Dear Walter
(Introduction to Letter)

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The following is a letter to Walter whose name has been
changed not to violate his privacy. Walter was placed
in jail on drug charges. He wrote Dr. MacLeod about
taking care of his bail so Walter could get out of
jail. Walter had known Dr. MacLeod since he was
much younger and was in Dr. MacLeod’s congregation
at one time. Dr. MacLeod investigated the situation
and wrote the following letter.


Dear Walter:

I miss you. However, I see no reason to get you out of jail
as long as you will not make any conscious effort to
control yourself or guide your life positively.

All you seem to consider is “feeling.” Alcohol in excess
makes you feel good. Unless you can discover there are
things more important than just how you feel there’s no use
in getting you out of jail. You will just return to what “feels
good” instead of what is healthy for you. It is unbalanced living
that ultimately affects you like an unbalanced diet made only
of desserts, sugar and no vegetables or meat.

You need to grasp emotionally the plain facts, the feelings
good for you short range are not always good for you
long range. You seem to do short range “feel good” thinking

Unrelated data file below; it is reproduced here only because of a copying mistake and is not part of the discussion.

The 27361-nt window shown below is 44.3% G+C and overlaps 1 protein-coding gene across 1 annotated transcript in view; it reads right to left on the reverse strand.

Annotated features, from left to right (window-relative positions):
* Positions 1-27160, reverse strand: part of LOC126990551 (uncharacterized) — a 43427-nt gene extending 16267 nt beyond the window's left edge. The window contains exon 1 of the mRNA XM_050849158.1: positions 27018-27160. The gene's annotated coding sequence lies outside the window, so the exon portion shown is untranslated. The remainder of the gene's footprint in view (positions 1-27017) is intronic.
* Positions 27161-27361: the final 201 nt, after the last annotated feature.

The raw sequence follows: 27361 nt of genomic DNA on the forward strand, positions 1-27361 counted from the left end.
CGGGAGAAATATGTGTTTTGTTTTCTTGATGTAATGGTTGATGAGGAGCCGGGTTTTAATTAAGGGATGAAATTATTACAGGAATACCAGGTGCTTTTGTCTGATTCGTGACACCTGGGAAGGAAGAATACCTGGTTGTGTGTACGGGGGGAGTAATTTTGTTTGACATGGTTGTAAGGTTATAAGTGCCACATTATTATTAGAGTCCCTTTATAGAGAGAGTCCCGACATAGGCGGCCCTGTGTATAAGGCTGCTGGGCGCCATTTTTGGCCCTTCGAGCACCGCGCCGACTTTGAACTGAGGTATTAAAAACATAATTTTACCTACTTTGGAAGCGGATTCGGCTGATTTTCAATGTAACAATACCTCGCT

and planning instead of longer range “be good and do
better” that will make you a healthier person.

Will power is out of fashion now, but it is a good concept.
Learning self control is necessary. You need to consider the
future and what this constant short range
thinking “of feeling” is doing to you and those
you care for. For example, it is killing you slowly.
All this feel good stuff is just a way of
suicide. It is a self-destructive path.

I think you need to be kept in jail at least until you
dry out. Yet what good is drying out if
you haven’t grown up? You will start drinking etc.
again. And you’ll be back to death’s door. Therefore
why get you out? You are in better shape in jail where
you can’t kill yourself through “feel good” drinking
and pills. (I am naive enough to hope that non-availability
of drugs is enforced in jail.)

I hope you will understand. But I have an idea you will be
angry and rage at me since you want to get back to whiskey.
and killing yourself through “feel good” pills etc.
I feel at least in jail you are alive and safe if
unfortunately you are miserable. If let out I believe
you would continue killing yourself through lack of
self-control on self-destructive chemicals.
I sympathize with you and I know your family is dysfunctional
and crazy and on drugs too. Others have lived through this.
Since you know they are dysfunctional, why do what they do?
Sooner or later you have to outgrow them. You can, but it will
be hard.

I am not going to get you out of jail so
you can kill yourself on “feel good” stuff: alcohol,
dope and pills. Someone has to be an adult in your life and
I guess it is up me to try to get you to grow up. As you have
said I am the closest thing to a Dad you’ve ever had.
So I may as well go the whole hog and talk like one.

Read your Bible. Some of the important things it
teaches are 1.) God loves you and therefore you
should love yourself because He does. It also teaches 2.)
that you must learn or develop conscious control of